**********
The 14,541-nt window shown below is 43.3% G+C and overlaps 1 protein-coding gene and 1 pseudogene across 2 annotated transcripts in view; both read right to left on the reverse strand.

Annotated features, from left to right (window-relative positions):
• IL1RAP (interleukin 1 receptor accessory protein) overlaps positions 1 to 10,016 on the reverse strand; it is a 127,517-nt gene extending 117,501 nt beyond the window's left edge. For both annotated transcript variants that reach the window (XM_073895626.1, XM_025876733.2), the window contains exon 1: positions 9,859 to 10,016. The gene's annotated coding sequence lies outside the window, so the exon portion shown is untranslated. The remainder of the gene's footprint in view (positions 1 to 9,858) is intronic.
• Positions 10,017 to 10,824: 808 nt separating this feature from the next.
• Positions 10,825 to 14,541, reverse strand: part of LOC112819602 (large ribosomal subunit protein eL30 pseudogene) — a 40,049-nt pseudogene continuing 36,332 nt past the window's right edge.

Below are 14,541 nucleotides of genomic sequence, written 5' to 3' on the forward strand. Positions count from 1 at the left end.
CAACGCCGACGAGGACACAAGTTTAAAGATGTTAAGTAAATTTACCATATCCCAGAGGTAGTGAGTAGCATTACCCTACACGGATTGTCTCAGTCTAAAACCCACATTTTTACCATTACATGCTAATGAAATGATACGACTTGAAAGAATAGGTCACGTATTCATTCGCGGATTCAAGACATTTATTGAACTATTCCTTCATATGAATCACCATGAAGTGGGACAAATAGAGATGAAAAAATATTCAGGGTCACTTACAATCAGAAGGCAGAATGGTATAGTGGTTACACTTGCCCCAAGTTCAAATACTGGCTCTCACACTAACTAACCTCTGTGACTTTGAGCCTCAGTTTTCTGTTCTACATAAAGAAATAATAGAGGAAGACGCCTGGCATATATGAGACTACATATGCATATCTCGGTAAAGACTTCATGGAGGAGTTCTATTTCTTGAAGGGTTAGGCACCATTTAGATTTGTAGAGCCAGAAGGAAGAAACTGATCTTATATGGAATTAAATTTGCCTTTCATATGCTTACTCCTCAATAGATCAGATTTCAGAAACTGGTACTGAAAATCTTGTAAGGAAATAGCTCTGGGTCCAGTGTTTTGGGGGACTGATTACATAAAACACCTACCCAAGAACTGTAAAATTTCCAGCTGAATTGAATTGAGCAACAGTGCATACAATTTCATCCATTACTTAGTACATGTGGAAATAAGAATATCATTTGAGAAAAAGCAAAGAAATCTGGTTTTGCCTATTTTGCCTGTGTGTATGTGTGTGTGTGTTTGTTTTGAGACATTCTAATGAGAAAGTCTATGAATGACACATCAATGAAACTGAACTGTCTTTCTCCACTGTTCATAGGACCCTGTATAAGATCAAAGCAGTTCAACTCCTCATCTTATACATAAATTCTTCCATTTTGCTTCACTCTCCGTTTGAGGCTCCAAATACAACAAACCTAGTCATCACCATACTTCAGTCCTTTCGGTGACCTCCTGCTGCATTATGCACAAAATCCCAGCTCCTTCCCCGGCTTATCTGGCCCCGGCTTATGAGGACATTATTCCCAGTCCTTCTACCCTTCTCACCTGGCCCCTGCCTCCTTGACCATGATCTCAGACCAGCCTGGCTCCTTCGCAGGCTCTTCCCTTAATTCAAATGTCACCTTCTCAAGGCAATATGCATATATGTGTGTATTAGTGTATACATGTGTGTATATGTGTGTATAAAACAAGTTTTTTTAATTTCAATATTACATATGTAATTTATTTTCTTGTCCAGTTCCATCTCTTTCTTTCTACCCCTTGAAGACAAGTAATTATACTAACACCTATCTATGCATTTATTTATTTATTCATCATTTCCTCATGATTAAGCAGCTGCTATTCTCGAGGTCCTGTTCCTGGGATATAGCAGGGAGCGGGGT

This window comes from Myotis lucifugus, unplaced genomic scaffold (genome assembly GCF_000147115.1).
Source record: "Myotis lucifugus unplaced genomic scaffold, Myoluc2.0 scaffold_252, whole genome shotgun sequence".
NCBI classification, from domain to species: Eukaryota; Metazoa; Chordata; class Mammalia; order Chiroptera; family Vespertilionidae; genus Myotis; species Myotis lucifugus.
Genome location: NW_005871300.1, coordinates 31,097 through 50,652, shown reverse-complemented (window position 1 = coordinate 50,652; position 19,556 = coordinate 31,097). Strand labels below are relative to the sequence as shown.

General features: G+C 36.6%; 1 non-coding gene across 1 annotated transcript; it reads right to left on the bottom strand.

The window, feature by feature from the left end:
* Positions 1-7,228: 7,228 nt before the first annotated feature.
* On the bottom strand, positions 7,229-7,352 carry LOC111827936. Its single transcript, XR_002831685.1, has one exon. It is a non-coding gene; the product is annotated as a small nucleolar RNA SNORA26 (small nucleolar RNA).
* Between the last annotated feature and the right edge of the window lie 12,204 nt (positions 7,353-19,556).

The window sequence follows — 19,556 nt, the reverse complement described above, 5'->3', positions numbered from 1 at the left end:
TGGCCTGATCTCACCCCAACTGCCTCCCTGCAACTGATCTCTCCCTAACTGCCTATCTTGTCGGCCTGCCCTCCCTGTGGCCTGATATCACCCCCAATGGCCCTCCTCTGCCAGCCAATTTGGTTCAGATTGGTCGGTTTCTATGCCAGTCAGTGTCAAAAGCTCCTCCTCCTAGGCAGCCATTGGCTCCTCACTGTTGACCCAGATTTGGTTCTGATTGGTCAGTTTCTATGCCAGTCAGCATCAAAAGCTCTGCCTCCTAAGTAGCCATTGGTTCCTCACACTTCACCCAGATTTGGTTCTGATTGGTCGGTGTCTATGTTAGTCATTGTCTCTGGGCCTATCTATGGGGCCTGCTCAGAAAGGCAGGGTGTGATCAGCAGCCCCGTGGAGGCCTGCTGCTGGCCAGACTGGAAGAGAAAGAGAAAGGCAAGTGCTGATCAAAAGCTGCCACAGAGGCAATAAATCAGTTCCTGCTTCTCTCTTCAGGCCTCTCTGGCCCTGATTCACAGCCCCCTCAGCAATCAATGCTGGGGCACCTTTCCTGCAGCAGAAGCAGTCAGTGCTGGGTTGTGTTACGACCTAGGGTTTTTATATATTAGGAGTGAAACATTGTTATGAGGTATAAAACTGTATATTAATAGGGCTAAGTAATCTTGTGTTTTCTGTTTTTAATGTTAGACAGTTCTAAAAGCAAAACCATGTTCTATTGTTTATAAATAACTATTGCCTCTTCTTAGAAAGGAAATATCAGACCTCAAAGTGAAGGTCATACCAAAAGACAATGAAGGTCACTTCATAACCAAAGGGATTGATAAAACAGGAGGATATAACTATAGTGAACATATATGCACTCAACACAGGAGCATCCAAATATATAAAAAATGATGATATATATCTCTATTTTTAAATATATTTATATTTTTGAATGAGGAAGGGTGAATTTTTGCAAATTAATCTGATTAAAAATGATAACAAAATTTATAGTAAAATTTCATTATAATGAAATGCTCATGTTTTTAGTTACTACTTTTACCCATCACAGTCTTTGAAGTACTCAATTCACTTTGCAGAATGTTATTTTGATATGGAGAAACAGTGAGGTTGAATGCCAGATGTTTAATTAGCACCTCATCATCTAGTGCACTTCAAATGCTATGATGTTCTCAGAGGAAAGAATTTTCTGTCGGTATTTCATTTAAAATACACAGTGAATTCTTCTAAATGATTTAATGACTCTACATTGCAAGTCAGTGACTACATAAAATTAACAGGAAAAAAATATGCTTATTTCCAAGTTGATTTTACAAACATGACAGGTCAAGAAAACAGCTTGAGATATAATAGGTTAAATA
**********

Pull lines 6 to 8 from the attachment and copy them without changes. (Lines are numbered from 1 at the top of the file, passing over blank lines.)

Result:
Below are 14,541 nucleotides of genomic sequence, written 5' to 3' on the forward strand. Positions count from 1 at the left end.
CAACGCCGACGAGGACACAAGTTTAAAGATGTTAAGTAAATTTACCATATCCCAGAGGTAGTGAGTAGCATTACCCTACACGGATTGTCTCAGTCTAAAACCCACATTTTTACCATTACATGCTAATGAAATGATACGACTTGAAAGAATAGGTCACGTATTCATTCGCGGATTCAAGACATTTATTGAACTATTCCTTCATATGAATCACCATGAAGTGGGACAAATAGAGATGAAAAAATATTCAGGGTCACTTACAATCAGAAGGCAGAATGGTATAGTGGTTACACTTGCCCCAAGTTCAAATACTGGCTCTCACACTAACTAACCTCTGTGACTTTGAGCCTCAGTTTTCTGTTCTACATAAAGAAATAATAGAGGAAGACGCCTGGCATATATGAGACTACATATGCATATCTCGGTAAAGACTTCATGGAGGAGTTCTATTTCTTGAAGGGTTAGGCACCATTTAGATTTGTAGAGCCAGAAGGAAGAAACTGATCTTATATGGAATTAAATTTGCCTTTCATATGCTTACTCCTCAATAGATCAGATTTCAGAAACTGGTACTGAAAATCTTGTAAGGAAATAGCTCTGGGTCCAGTGTTTTGGGGGACTGATTACATAAAACACCTACCCAAGAACTGTAAAATTTCCAGCTGAATTGAATTGAGCAACAGTGCATACAATTTCATCCATTACTTAGTACATGTGGAAATAAGAATATCATTTGAGAAAAAGCAAAGAAATCTGGTTTTGCCTATTTTGCCTGTGTGTATGTGTGTGTGTGTTTGTTTTGAGACATTCTAATGAGAAAGTCTATGAATGACACATCAATGAAACTGAACTGTCTTTCTCCACTGTTCATAGGACCCTGTATAAGATCAAAGCAGTTCAACTCCTCATCTTATACATAAATTCTTCCATTTTGCTTCACTCTCCGTTTGAGGCTCCAAATACAACAAACCTAGTCATCACCATACTTCAGTCCTTTCGGTGACCTCCTGCTGCATTATGCACAAAATCCCAGCTCCTTCCCCGGCTTATCTGGCCCCGGCTTATGAGGACATTATTCCCAGTCCTTCTACCCTTCTCACCTGGCCCCTGCCTCCTTGACCATGATCTCAGACCAGCCTGGCTCCTTCGCAGGCTCTTCCCTTAATTCAAATGTCACCTTCTCAAGGCAATATGCATATATGTGTGTATTAGTGTATACATGTGTGTATATGTGTGTATAAAACAAGTTTTTTTAATTTCAATATTACATATGTAATTTATTTTCTTGTCCAGTTCCATCTCTTTCTTTCTACCCCTTGAAGACAAGTAATTATACTAACACCTATCTATGCATTTATTTATTTATTCATCATTTCCTCATGATTAAGCAGCTGCTATTCTCGAGGTCCTGTTCCTGGGATATAGCAGGGAGCGGGGT

This window comes from Myotis lucifugus, unplaced genomic scaffold (genome assembly GCF_000147115.1).